Insurance is Boring But Money in Your Pocket Isn’t

January 3, 2022

If I told you that I would pay you $ 70 per month for the next several years, would you read this and follow through with the suggestions? Or, what if you said you could earn the equivalent of $ 840 per hour, if you are overpaying for insurance, then would you read this carefully and follow through with the suggestions?

Insurance is boring and difficult to understand at times. Most of us have a friend who sells it, or we use the family’s insurance company when we start driving, or we buy a home and allow the agent to put together the correct insurance package for us. I know a lot of agents, and most of them are very nice and honest people, but don’t forget that, at the end of the day, agents are salespeople.

I have received several emails asking how to pay off debt if you are barely making enough to pay the bills you already have. When we were getting out of debt, one of the ways we increased our income without working anymore was by reviewing our insurance policies and saving every dollar we could. The following are a combination of methods Melissa and I use and strategies others have used to put more money in your pocket, with a little research and usually less than an hour of work.

1. Lower your monthly premiums. When Melissa and I got married and were in college, we set our deductibles low, so in the event that we had an accident, we could afford to have our vehicles repaired. Over time, the savings on your deductible will cost you. If you pay $ 40 more per month for a lower deductible of $ 500, you will spend your savings of $ 500 (if you had an accident) after one year. Increasing your deductible can be a great way to put money back in your pocket, just make sure you have enough money in your emergency fund to cover your deductible in case you do have an accident.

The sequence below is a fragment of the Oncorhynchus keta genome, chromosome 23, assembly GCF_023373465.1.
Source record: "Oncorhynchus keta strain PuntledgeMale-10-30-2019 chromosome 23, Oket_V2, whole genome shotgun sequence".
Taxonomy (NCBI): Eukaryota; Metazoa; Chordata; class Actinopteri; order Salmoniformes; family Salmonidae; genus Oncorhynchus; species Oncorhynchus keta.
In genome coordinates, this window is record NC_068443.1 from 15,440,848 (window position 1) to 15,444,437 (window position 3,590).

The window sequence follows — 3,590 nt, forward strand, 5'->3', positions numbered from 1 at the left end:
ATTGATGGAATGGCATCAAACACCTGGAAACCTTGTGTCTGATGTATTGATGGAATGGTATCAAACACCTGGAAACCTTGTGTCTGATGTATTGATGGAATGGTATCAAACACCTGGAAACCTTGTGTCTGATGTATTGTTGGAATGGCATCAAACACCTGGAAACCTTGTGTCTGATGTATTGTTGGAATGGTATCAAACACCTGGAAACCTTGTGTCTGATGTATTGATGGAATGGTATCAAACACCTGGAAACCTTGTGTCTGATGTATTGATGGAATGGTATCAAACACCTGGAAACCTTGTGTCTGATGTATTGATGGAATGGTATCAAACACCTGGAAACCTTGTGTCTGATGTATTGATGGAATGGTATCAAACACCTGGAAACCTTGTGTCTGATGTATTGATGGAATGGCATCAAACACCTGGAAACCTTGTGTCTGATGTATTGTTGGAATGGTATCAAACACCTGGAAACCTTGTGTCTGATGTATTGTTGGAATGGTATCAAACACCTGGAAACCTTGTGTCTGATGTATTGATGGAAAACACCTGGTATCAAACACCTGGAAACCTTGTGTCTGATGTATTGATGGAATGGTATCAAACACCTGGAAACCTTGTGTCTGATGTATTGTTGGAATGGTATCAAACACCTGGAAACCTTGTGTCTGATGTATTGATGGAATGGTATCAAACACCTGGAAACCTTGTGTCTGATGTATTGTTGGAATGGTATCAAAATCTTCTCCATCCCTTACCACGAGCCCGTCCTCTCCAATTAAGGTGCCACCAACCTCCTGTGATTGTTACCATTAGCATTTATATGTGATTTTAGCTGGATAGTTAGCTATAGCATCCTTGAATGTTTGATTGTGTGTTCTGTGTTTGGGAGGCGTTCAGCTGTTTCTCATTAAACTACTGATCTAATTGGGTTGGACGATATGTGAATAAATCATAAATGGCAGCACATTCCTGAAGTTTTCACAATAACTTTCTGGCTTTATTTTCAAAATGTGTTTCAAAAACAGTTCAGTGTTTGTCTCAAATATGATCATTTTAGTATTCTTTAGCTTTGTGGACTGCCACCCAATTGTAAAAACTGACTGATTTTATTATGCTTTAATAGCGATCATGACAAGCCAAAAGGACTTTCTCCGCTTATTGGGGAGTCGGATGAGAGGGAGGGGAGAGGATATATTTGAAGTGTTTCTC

2. Don’t duplicate insurance coverage. If you already have a good health, disability, and life insurance policy, you may want to buy only the minimum injury protection on your auto policy that your state requires.

3. Insure your car (s) where your home is insured. Many insurance companies offer discounts if your home, car, and any other adequately insurable are insured with the same company. The discount may only apply to your home, or only your car, but in some cases it could Surety BondsĀ  apply to both. Get separate quotes for each one. Even though your car rates may be slightly higher than a competitive offer, if the total cost of the insurance is less, take the deal and keep them insured with the same company. (It goes without saying that all cars must be insured with the same company for potentially lower rates)

4. Don’t portray the image of a risky customer. There are two major ways it can cost money when shopping for insurance (besides lying and committing fraud). Those are allowing your insurance policy to expire and a shaky credit history. If you allow your policy to lapse on coverage, you may have more expensive insurance than before. Also, customers who let their policy lapse, even for just a few days, are considered more of a liability and can expect a higher premium. An individual’s credit rating has been found to have a direct correlation with propensity for insurance claims. Generally, the lower the credit score, the higher they can expect to pay in premiums. Make sure to keep your credit clean to keep your rates lower.